How to support the European bioeconomy with Big Data technologies
A pilot initiative has offered a new solution for sustainable forestry. It’s part of a series of activities that handle massive data flows collected through sensors and aerial and satellite imagery.
Source: European Commission
The importance of a well-functioning bioeconomy is increasingly recognised in addressing challenges like climate change, natural resource scarcity and unsustainable consumption patterns. Defined as an economy in which food, materials and energy are derived from renewable biological resources involving the land and the sea, bioeconomy is seen as a central component of sustainable development. To support its growth, the EU-funded DataBio project has been focusing on the production of raw materials from agriculture, forestry and fishery through 26 pilot trials executed by 48 partners from 17 countries and involving over 100 organisations.
As part of these initiatives, the Finnish partners have developed, among others, a mobile application that uses Big Data for forest management. Seppo Huurinainen from MHG Systems Oy Ltd, who coordinates DataBio project’s forestry pilots, explains in a news release: “One of the Finnish consortium’s innovations is a globally unique concept based on forestry standards, which allows landowners and forestry operators to collect data on their forests using a smartphone and upload the data to the Finnish Forest Centre’s forest resource database with the help of an application called Wuudis.” Huurinainen says the application “facilitates the payment of sustainable forestry subsidies and makes it easier to collect information and keep forest inventories up to date.”
The same news release by project partner VTT Technical Research Centre of Finland Ltd adds: “The Wuudis service and the associated mobile application as well as standardized forest resource data concept provided by the Finnish Forest Centre can be easily scaled to other countries.” The application can also be used to monitor the effects of storms, snow, pests and diseases, according the news item. It also notes that another Finnish pilot has developed a service concept based on inventorying forests using drones. It emphasises that thousands of hectares of forest have already been inventoried with the help of this service.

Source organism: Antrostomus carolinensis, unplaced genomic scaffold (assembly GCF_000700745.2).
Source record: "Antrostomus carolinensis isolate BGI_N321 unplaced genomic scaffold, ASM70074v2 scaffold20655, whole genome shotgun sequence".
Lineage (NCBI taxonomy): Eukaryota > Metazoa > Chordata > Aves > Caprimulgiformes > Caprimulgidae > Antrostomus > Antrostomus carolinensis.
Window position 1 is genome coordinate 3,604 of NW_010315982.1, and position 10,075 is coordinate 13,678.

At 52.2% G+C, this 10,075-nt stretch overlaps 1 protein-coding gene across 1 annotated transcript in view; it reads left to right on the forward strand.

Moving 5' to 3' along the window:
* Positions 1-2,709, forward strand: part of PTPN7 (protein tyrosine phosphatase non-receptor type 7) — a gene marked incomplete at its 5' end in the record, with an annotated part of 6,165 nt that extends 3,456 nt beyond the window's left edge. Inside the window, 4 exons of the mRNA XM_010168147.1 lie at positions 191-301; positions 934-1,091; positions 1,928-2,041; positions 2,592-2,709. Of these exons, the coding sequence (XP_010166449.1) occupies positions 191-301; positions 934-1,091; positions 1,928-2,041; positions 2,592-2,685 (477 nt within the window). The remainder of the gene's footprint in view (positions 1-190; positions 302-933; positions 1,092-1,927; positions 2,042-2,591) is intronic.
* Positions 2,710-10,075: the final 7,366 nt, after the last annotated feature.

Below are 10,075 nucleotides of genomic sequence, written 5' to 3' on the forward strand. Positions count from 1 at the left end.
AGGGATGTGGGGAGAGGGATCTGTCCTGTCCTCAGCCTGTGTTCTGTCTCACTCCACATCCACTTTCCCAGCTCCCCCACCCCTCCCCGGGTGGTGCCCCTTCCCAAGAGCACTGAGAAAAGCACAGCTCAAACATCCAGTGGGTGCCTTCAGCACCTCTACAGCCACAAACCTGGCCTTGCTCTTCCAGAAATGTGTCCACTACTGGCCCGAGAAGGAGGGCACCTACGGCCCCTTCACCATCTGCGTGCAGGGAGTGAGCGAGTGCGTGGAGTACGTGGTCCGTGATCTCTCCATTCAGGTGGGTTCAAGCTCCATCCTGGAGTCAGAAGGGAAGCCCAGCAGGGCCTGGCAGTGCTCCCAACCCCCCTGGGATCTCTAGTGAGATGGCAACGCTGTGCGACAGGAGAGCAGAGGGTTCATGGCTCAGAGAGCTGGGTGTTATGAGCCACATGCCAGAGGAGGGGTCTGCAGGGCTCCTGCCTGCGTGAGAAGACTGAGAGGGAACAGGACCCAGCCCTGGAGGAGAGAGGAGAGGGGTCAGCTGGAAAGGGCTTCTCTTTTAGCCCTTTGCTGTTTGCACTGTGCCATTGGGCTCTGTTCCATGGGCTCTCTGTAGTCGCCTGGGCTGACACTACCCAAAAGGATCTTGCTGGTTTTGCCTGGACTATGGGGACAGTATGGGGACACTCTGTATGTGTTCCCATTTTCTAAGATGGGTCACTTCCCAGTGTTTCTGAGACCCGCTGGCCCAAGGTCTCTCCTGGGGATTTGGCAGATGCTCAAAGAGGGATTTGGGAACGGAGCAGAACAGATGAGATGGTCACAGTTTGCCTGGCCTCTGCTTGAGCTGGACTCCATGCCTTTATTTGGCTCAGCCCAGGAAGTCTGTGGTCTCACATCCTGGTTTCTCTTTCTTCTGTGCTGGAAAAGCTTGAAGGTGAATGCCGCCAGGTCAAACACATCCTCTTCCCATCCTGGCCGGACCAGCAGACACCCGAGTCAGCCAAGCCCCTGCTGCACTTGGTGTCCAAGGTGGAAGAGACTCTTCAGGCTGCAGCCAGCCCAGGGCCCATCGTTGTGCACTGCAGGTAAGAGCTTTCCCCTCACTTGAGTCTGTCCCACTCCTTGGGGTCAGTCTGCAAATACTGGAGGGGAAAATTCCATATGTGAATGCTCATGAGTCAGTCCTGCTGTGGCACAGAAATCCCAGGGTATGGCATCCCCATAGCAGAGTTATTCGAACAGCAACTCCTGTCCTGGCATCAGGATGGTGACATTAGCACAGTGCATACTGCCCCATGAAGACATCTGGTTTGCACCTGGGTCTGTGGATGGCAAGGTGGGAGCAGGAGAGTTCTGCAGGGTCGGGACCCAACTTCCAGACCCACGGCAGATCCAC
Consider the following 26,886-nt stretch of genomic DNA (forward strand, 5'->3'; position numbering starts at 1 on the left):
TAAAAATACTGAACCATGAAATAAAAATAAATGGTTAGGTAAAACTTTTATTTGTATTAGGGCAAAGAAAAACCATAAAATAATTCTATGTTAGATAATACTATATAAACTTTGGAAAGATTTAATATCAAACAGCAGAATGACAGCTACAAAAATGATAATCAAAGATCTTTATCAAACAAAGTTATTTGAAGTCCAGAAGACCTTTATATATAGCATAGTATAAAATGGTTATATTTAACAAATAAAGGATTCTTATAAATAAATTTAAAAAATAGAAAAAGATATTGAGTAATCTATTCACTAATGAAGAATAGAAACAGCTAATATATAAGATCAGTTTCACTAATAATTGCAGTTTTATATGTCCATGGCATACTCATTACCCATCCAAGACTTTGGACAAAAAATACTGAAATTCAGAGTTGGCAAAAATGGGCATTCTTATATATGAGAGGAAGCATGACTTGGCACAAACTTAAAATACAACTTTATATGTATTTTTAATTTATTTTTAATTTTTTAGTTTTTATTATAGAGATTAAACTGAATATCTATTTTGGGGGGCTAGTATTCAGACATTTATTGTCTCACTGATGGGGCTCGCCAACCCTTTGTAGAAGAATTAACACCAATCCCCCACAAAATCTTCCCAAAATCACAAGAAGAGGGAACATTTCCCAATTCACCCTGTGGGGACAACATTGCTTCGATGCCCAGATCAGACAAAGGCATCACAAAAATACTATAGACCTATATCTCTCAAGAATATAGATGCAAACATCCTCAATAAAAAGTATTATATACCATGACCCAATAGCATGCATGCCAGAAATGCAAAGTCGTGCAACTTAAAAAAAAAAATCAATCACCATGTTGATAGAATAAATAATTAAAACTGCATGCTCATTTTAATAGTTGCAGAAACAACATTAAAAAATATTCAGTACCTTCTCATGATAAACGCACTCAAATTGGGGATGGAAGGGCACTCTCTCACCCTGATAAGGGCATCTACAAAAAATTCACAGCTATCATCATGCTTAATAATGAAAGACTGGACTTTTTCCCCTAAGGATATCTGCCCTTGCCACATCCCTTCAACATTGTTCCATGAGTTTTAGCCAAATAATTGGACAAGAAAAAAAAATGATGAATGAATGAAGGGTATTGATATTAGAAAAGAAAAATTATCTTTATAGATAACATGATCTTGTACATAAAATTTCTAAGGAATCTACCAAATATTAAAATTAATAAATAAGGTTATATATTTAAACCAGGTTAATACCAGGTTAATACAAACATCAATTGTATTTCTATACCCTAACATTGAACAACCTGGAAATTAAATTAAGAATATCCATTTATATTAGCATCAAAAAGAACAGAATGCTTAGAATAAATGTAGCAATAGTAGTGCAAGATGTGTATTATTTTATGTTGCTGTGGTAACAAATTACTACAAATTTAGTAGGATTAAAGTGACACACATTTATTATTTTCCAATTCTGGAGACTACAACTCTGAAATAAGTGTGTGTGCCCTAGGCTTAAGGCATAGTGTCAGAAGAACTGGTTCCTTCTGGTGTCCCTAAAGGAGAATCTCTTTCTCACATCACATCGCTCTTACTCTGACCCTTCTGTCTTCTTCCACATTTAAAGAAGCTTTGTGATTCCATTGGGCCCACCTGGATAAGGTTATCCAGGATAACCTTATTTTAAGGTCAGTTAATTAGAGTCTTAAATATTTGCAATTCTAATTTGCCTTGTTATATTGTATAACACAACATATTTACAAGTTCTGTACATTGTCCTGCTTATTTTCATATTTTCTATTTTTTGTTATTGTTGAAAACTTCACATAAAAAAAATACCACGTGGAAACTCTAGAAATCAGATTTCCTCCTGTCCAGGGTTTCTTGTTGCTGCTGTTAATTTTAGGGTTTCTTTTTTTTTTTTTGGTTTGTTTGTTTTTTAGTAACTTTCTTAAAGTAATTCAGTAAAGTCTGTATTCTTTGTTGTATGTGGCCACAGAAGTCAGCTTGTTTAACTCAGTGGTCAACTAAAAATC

The ongoing DataBio (Data-Driven Bioeconomy) project was set up “to show the benefits of Big Data technologies in the raw material production from agriculture, forestry and fishery/aquaculture for the bioeconomy industry to produce food, energy and biomaterials responsibly and sustainably,” as summarised on the project website. The project “proposes to deploy a state of the art, big data platform on top of the existing partners’ infrastructure and solutions – the Big DATABIO Platform.” In addition to Big Data, the platform utilises Earth observation technologies and ICT. As part of its overall methodology, DataBio collaborates with end users and will “proceed to verify the concept through several pilotings in the chosen sectors.”
Pilots under the DataBio project cover precision agriculture that involves olives, fruits, grapes and vegetables, as well as cereals, biomass and fibre crops. Forestry pilots include areas such as forest damage remote sensing, invasive alien species control and monitoring, and a web-mapping service for government decision-making. Fishery pilots focus on oceanic and pelagic fisheries predictions and planning.
For more information, please see:
DataBio project website